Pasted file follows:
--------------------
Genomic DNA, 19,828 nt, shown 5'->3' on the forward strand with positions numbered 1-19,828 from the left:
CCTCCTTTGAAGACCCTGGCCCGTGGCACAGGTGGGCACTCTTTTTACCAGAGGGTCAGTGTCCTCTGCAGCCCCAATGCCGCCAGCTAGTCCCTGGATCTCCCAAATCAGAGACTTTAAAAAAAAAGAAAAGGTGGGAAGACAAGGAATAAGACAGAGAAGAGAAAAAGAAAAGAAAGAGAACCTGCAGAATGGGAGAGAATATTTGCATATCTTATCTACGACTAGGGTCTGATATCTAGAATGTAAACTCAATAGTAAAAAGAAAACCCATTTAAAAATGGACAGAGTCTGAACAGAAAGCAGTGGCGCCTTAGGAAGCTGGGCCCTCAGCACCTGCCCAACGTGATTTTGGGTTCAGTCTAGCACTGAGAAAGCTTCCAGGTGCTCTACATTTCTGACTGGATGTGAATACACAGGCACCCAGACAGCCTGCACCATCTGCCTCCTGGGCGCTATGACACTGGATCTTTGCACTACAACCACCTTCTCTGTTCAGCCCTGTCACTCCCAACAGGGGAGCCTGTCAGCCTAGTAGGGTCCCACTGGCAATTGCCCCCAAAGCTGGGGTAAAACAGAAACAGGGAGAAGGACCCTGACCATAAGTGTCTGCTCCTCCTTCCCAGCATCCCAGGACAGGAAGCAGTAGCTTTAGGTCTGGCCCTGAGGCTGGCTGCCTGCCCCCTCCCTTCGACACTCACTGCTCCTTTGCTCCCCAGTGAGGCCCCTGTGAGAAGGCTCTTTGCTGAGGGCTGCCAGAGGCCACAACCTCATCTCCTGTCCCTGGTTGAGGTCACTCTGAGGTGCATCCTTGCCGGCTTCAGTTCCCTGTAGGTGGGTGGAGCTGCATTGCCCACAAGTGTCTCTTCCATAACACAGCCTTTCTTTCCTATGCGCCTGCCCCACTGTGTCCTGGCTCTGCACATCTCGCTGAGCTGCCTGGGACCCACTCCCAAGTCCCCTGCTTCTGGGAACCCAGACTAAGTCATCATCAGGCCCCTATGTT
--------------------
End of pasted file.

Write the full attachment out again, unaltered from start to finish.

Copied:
Genomic DNA, 19,828 nt, shown 5'->3' on the forward strand with positions numbered 1-19,828 from the left:
CCTCCTTTGAAGACCCTGGCCCGTGGCACAGGTGGGCACTCTTTTTACCAGAGGGTCAGTGTCCTCTGCAGCCCCAATGCCGCCAGCTAGTCCCTGGATCTCCCAAATCAGAGACTTTAAAAAAAAAGAAAAGGTGGGAAGACAAGGAATAAGACAGAGAAGAGAAAAAGAAAAGAAAGAGAACCTGCAGAATGGGAGAGAATATTTGCATATCTTATCTACGACTAGGGTCTGATATCTAGAATGTAAACTCAATAGTAAAAAGAAAACCCATTTAAAAATGGACAGAGTCTGAACAGAAAGCAGTGGCGCCTTAGGAAGCTGGGCCCTCAGCACCTGCCCAACGTGATTTTGGGTTCAGTCTAGCACTGAGAAAGCTTCCAGGTGCTCTACATTTCTGACTGGATGTGAATACACAGGCACCCAGACAGCCTGCACCATCTGCCTCCTGGGCGCTATGACACTGGATCTTTGCACTACAACCACCTTCTCTGTTCAGCCCTGTCACTCCCAACAGGGGAGCCTGTCAGCCTAGTAGGGTCCCACTGGCAATTGCCCCCAAAGCTGGGGTAAAACAGAAACAGGGAGAAGGACCCTGACCATAAGTGTCTGCTCCTCCTTCCCAGCATCCCAGGACAGGAAGCAGTAGCTTTAGGTCTGGCCCTGAGGCTGGCTGCCTGCCCCCTCCCTTCGACACTCACTGCTCCTTTGCTCCCCAGTGAGGCCCCTGTGAGAAGGCTCTTTGCTGAGGGCTGCCAGAGGCCACAACCTCATCTCCTGTCCCTGGTTGAGGTCACTCTGAGGTGCATCCTTGCCGGCTTCAGTTCCCTGTAGGTGGGTGGAGCTGCATTGCCCACAAGTGTCTCTTCCATAACACAGCCTTTCTTTCCTATGCGCCTGCCCCACTGTGTCCTGGCTCTGCACATCTCGCTGAGCTGCCTGGGACCCACTCCCAAGTCCCCTGCTTCTGGGAACCCAGACTAAGTCATCATCAGGCCCCTATGTT